Deserted shot 500

You can’t move to another spot, and you can’t even crane your neck to peek around corners. You can swivel your head to look 360 degrees horizontally and vertically. But nothing much happens behind your back or over your head. All the action, such as it is, takes place squarely in front of you. Given Tsai’s penchant for static long takes and deep areas of space, The Deserted isn’t putting you inside a real or virtual space; it’s putting you inside a Tsai film.

 

Reality has the most bandwidth

Since I’m no expert on VR, all I have are initial observations based on this sampling and on a bit of reading.

First observation: VR doesn’t have to be photorealistic to engage you. The image in Draw Me Close is quite impoverished in terms of real-world cues, and the shots of The Deserted are almost shockingly fuzzy. (Tsai, a fan of razor-sharp focus, would never let them in one of his film films.) Other pieces in Venice VR, visible on monitors while users were getting the full dose, are often quite cartoonish. Why are they then so compelling?

E. H. Gombrich suggested long ago that illusion can rely more on stimulation than simulation. That is, choose just a few sensory triggers and you’ll be aroused even if the image isn’t particularly lifelike. Baby geese can, if primed properly, take a box for their mothers, and frogs can snap at anything floating in a fly-ish sort of way around their heads. Outlines, it seems, are central for creatures like us, but they don’t have to be detailed. We also respond, fast and stupidly, to configurations that suggest faces.

Tortilla 400     Butterfly eyes 400

Try not to see Jesus, or Janis Joplin, in the tortilla, or a stare on the wings of a Caligo butterfly.

As caricaturists and camouflagers know, a few distinctive features can suffice to summon up the target, and the same goes for the partial and degraded input we see in Draw Me Close and The Deserted. In addition, concepts play a role; our ideas about what to expect in certain surroundings, such as a household, help the illusion cohere. And the information needs to be consistent. When I turn my head in Tsai’s temple, nothing I see contradicts the other cues.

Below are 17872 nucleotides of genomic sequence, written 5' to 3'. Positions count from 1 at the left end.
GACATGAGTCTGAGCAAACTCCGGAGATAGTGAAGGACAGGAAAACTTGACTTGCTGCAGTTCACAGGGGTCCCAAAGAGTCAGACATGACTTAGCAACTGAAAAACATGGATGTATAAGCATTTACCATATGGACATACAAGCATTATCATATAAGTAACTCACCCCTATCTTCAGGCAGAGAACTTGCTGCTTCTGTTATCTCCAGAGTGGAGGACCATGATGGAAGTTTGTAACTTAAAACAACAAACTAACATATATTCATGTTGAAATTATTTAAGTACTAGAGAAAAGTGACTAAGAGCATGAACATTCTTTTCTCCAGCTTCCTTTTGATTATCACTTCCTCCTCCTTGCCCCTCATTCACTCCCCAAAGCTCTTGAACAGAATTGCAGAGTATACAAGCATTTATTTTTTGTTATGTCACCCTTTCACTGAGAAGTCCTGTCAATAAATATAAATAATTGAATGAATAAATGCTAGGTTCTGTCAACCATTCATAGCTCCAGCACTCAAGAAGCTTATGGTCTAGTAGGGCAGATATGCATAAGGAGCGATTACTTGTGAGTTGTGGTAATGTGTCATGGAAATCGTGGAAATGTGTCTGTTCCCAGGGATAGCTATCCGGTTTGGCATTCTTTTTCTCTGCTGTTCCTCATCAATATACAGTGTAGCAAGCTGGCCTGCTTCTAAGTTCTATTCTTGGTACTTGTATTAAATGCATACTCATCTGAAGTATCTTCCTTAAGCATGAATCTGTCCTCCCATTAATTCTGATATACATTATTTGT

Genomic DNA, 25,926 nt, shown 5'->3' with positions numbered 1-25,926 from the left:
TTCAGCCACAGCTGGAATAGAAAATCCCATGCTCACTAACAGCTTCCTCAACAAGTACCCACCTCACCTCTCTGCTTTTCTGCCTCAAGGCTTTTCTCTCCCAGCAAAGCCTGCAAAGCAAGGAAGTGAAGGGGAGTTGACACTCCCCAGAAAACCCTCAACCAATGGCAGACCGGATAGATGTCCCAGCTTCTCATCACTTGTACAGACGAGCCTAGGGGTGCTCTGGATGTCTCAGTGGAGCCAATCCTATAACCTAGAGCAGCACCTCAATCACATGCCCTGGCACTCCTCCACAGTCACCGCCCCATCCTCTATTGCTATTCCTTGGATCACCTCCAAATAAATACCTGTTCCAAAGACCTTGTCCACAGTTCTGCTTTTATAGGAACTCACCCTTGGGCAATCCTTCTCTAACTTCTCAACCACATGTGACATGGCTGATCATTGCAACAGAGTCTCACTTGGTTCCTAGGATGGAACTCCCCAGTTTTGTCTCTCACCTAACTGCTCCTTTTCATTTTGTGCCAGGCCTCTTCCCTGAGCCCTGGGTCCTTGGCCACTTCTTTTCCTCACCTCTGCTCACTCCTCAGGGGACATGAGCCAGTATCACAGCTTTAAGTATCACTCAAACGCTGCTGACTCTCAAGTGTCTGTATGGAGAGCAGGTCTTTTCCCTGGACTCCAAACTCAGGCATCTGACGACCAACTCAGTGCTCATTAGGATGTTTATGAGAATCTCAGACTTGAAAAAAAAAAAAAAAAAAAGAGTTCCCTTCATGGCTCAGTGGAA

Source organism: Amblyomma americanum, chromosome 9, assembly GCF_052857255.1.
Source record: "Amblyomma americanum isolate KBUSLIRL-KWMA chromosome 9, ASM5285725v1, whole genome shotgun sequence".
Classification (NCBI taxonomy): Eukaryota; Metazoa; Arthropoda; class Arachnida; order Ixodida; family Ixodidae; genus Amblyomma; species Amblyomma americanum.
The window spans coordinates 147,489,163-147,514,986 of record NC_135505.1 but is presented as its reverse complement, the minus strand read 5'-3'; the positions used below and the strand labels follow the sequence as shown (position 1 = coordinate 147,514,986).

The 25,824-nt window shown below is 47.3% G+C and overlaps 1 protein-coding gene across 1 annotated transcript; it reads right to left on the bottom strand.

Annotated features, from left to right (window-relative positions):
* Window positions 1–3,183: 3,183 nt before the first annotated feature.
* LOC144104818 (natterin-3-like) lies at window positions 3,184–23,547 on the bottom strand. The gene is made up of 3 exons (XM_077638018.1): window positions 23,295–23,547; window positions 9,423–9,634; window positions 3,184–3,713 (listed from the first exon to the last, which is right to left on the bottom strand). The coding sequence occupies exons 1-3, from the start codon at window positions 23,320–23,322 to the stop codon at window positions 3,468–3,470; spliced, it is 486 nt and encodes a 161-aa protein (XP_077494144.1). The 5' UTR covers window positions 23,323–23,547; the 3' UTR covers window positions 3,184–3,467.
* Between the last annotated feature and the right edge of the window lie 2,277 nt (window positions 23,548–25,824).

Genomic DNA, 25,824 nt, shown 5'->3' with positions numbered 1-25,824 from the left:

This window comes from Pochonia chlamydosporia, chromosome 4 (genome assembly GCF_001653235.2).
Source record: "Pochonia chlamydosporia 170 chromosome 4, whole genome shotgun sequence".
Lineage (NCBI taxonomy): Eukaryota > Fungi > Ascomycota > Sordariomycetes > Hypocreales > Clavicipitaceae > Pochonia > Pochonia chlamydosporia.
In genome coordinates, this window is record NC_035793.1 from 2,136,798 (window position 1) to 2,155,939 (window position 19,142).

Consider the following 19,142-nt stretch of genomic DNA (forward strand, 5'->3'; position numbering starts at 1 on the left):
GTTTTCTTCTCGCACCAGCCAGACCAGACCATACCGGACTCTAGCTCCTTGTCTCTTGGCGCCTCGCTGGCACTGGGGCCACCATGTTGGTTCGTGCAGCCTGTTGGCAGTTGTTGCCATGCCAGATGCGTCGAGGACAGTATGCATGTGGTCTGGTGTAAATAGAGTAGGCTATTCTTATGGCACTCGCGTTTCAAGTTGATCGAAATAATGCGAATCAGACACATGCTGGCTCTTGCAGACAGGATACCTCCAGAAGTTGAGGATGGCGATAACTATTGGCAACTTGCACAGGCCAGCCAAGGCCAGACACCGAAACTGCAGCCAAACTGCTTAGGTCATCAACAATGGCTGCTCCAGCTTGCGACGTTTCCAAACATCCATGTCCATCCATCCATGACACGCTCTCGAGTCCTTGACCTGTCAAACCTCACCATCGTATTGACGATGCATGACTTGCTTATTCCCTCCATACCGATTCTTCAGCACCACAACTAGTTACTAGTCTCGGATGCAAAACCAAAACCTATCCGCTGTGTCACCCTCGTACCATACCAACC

A second point: The VR experiences subtract on some channels of input and compensate on others. Normally, perceptual reality is massively redundant. Our sensory systems reinforce one another. Tilting your head sends signals about balance and vision, while sight and sound and touch and muscular activity offer mutually confirming information. And when things are uncertain, you can always test your environment by moving around.

But the VR systems I encountered impoverish the input on certain channels. Standing in the helicopter of Greenland Melting, I saw the passenger seat beside me as vividly three-dimensional, but when I tried to grab it for support, nothing was there. In The Deserted, I looked down and didn’t see my feet; in fact I was an eye in a bubble floating midway up the wall, where the camera was. And in neither of these pieces could I move voluntarily to poke around much in the space.

I could do that in La Camera Insabbiata, but it was an impoverished environment along other parameters. I could fly, but not touch any of the surfaces–which were without color or shadow, beyond a spotlight that shifted to follow my attention (presumably guided by eye-tracking software). I couldn’t land atop one one of the monoliths, or bump into an edge.

Reciprocally, Draw Me Close provided other sensory inputs: locomotion (though not wholly voluntary), touch (initiated by the performer playing Mum, and by the prop bed and door), and an array of skimpy visual-spatial cues. In principle, smell could have been included. Why not, then, go the whole hog and use a photorealistic rendering of the space and Tannahill’s mother? Perhaps a very faithful representation of Mum and the household would have raised the problem of the Uncanny Valley.